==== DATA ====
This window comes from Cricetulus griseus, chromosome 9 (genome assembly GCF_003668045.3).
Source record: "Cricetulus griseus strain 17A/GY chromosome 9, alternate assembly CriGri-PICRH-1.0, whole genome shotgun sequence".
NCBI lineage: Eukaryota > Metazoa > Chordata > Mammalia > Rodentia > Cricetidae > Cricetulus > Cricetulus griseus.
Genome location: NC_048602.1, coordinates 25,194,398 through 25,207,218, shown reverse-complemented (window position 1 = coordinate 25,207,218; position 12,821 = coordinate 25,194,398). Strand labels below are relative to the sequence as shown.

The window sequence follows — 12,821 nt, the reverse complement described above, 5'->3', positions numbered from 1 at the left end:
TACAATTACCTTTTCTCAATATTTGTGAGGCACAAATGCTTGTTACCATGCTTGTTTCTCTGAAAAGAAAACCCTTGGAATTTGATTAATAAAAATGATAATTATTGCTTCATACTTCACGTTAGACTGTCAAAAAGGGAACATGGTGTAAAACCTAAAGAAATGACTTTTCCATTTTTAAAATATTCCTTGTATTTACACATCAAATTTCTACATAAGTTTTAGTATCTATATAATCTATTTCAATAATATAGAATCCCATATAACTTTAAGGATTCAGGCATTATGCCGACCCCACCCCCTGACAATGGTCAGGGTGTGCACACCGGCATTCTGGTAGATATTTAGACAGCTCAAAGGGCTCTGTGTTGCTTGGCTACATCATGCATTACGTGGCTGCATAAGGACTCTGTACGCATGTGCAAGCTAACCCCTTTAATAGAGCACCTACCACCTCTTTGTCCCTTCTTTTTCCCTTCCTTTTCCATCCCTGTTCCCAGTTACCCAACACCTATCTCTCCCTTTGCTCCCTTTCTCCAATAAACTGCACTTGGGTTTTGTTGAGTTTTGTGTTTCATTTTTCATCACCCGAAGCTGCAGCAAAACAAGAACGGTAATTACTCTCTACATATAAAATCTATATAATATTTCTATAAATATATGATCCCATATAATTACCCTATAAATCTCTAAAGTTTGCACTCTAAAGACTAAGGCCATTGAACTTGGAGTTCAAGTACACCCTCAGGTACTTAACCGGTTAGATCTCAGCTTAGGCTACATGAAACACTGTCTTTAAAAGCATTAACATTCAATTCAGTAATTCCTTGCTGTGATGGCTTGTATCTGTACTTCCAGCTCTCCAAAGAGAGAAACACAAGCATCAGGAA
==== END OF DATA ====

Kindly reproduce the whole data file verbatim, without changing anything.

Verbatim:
This window comes from Cricetulus griseus, chromosome 9 (genome assembly GCF_003668045.3).
Source record: "Cricetulus griseus strain 17A/GY chromosome 9, alternate assembly CriGri-PICRH-1.0, whole genome shotgun sequence".
NCBI lineage: Eukaryota > Metazoa > Chordata > Mammalia > Rodentia > Cricetidae > Cricetulus > Cricetulus griseus.
Genome location: NC_048602.1, coordinates 25,194,398 through 25,207,218, shown reverse-complemented (window position 1 = coordinate 25,207,218; position 12,821 = coordinate 25,194,398). Strand labels below are relative to the sequence as shown.

The window sequence follows — 12,821 nt, the reverse complement described above, 5'->3', positions numbered from 1 at the left end:
TACAATTACCTTTTCTCAATATTTGTGAGGCACAAATGCTTGTTACCATGCTTGTTTCTCTGAAAAGAAAACCCTTGGAATTTGATTAATAAAAATGATAATTATTGCTTCATACTTCACGTTAGACTGTCAAAAAGGGAACATGGTGTAAAACCTAAAGAAATGACTTTTCCATTTTTAAAATATTCCTTGTATTTACACATCAAATTTCTACATAAGTTTTAGTATCTATATAATCTATTTCAATAATATAGAATCCCATATAACTTTAAGGATTCAGGCATTATGCCGACCCCACCCCCTGACAATGGTCAGGGTGTGCACACCGGCATTCTGGTAGATATTTAGACAGCTCAAAGGGCTCTGTGTTGCTTGGCTACATCATGCATTACGTGGCTGCATAAGGACTCTGTACGCATGTGCAAGCTAACCCCTTTAATAGAGCACCTACCACCTCTTTGTCCCTTCTTTTTCCCTTCCTTTTCCATCCCTGTTCCCAGTTACCCAACACCTATCTCTCCCTTTGCTCCCTTTCTCCAATAAACTGCACTTGGGTTTTGTTGAGTTTTGTGTTTCATTTTTCATCACCCGAAGCTGCAGCAAAACAAGAACGGTAATTACTCTCTACATATAAAATCTATATAATATTTCTATAAATATATGATCCCATATAATTACCCTATAAATCTCTAAAGTTTGCACTCTAAAGACTAAGGCCATTGAACTTGGAGTTCAAGTACACCCTCAGGTACTTAACCGGTTAGATCTCAGCTTAGGCTACATGAAACACTGTCTTTAAAAGCATTAACATTCAATTCAGTAATTCCTTGCTGTGATGGCTTGTATCTGTACTTCCAGCTCTCCAAAGAGAGAAACACAAGCATCAGGAA